Scientists studied species diversity and functional uniqueness of marine megafauna, and also determined the consequences of its partial extinction in the coming century. It turned out that the disappearance of species, already endangered, will lead to the loss of half of the functions carried out within the ecosystems of the oceans. In a study published in the journal Science Advances, the authors proposed a new index FUSE that will allow more precise calculation of ecological functions of marine species and to prioritize their protection.
For marine megafauna include organisms weighing more than 45 kilograms. These species play a critical role in ocean ecosystems: absorb huge masses of smaller organisms, transporterowych nutrients through excretion and create connections between distant ecosystems through migration over long distances.
Despite the overall value of marine megafauna, it is under threat of extinction due to uncontrolled exploitation by man, habitat loss, ocean pollution and increase water temperature. According to the International Union for conservation of nature (IUCN), a third of these species already on the brink of extinction due to small population numbers and fragmentation. Previously, scientists did not give clear predictions on how changes of global marine ecosystems through the loss of megafauna. In addition, many scientific studies are focused on species diversity, ignoring the functional diversity and the concept of ecological guilds. Functions of the megafauna in the ocean is unique and less mobile and small species of them not be able to perform.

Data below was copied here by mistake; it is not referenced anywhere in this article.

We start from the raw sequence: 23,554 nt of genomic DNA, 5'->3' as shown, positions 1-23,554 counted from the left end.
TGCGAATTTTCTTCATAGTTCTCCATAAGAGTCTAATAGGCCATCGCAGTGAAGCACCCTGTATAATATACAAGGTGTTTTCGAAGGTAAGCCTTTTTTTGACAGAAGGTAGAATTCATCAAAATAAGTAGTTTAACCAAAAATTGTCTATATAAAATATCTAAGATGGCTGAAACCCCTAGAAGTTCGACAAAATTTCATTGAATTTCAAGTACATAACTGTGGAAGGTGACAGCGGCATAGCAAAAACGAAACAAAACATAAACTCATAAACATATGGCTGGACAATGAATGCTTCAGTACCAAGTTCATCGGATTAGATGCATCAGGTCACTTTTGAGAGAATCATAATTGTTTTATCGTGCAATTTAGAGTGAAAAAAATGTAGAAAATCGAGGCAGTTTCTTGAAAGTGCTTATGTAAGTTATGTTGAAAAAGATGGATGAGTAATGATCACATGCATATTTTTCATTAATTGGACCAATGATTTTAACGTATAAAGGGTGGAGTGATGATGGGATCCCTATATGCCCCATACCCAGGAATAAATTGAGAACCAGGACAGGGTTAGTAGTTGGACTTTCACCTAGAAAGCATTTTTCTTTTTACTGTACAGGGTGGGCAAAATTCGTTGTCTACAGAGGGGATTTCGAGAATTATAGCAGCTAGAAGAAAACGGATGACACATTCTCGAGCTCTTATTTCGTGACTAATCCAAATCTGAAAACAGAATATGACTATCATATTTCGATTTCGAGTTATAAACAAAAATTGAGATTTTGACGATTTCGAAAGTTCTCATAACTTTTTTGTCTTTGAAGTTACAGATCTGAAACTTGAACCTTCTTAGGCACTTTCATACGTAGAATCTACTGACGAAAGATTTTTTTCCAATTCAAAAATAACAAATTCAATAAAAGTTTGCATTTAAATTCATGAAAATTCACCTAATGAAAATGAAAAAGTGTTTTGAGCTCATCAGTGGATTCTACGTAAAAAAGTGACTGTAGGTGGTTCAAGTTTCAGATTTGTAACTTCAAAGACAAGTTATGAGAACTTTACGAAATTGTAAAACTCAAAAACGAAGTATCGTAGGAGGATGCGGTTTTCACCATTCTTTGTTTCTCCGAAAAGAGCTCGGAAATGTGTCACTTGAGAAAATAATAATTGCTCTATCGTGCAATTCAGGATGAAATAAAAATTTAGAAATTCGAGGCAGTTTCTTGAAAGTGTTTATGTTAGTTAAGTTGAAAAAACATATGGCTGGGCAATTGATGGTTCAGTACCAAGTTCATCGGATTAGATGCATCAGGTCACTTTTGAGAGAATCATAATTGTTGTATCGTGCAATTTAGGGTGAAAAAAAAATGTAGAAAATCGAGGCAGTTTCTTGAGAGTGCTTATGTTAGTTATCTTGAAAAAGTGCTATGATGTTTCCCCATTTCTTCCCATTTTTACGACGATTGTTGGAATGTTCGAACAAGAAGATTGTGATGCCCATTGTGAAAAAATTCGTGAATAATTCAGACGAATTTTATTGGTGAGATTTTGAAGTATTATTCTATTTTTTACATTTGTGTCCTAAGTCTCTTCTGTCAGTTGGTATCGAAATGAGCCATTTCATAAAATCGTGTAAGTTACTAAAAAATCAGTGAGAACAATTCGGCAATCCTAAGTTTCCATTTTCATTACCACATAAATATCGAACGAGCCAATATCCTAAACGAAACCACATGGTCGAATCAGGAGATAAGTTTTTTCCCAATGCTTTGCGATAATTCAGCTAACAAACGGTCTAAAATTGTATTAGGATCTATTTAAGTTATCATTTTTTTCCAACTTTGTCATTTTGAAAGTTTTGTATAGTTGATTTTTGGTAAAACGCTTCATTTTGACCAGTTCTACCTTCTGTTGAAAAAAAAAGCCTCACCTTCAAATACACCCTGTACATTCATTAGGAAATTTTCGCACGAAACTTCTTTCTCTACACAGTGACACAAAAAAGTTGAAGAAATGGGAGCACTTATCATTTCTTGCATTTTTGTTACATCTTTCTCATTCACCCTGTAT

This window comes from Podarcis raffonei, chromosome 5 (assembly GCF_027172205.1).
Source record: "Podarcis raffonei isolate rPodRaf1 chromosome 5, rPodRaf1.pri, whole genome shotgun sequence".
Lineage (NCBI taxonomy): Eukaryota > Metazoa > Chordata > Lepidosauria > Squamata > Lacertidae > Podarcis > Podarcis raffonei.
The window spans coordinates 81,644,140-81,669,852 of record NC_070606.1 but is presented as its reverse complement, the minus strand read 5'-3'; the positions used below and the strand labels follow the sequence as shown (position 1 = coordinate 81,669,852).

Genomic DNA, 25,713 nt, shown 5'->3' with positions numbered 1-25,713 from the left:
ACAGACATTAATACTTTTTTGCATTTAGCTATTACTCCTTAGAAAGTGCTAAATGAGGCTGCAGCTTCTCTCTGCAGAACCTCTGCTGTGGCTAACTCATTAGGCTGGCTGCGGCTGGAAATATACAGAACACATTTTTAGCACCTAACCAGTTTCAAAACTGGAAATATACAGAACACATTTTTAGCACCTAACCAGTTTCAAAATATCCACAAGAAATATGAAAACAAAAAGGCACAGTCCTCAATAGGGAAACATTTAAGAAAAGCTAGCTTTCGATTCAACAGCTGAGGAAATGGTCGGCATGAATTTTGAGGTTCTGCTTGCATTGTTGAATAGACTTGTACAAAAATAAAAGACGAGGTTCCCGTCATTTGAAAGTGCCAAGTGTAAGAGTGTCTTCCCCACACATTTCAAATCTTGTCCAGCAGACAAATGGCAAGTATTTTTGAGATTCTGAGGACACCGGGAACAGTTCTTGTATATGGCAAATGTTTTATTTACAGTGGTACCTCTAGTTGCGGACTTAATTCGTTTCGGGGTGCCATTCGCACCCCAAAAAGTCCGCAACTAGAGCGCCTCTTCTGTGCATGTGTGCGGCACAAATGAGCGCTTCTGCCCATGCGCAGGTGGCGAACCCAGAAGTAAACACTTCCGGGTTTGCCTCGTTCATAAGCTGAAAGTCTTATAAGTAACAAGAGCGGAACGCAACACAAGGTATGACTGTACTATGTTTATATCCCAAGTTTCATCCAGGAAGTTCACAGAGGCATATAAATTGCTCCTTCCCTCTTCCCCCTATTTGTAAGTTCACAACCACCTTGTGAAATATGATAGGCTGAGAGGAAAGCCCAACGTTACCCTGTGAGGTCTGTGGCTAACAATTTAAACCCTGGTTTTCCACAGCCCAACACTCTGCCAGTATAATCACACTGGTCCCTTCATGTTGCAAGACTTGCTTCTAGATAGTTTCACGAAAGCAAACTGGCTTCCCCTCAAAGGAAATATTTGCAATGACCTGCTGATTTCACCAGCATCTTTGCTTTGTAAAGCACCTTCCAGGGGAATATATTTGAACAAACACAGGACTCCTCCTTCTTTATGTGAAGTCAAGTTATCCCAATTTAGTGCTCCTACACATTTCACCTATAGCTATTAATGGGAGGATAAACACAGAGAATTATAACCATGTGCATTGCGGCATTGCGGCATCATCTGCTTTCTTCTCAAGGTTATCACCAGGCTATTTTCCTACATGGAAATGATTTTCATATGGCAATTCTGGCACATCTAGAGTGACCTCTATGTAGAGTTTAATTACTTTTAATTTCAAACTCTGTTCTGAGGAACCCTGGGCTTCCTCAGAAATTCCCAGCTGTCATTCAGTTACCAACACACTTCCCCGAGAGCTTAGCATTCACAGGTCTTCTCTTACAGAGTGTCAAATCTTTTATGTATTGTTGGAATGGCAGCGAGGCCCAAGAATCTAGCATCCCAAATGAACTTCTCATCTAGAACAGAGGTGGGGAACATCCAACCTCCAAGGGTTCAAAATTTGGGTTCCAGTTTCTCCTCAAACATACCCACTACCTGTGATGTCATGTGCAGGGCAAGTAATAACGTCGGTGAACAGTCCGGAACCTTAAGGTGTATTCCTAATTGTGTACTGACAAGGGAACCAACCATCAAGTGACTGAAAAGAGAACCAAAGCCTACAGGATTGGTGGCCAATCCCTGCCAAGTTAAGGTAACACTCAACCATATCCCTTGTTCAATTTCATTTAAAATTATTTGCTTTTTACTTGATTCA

Scientists led by Catalina Pimento (Pimiento Catalina) at Swansea University has developed a special index called FUSE (functionally unique, specialized and endangered), which allows to quantify the contribution of individual species to ecosystem functioning and to prioritize conservation.
The authors of the study created an extensive database that included all living marine megafauna (334 species). The researchers then modeled two scenarios of extinction at global and regional scales. The first of these (IUCN 100) based on estimated probability of extinction of each species in the next 100 years, taking into account their conservation status in the IUCN. The second scenario (AT IUCN) suggests the extinction of all threatened species.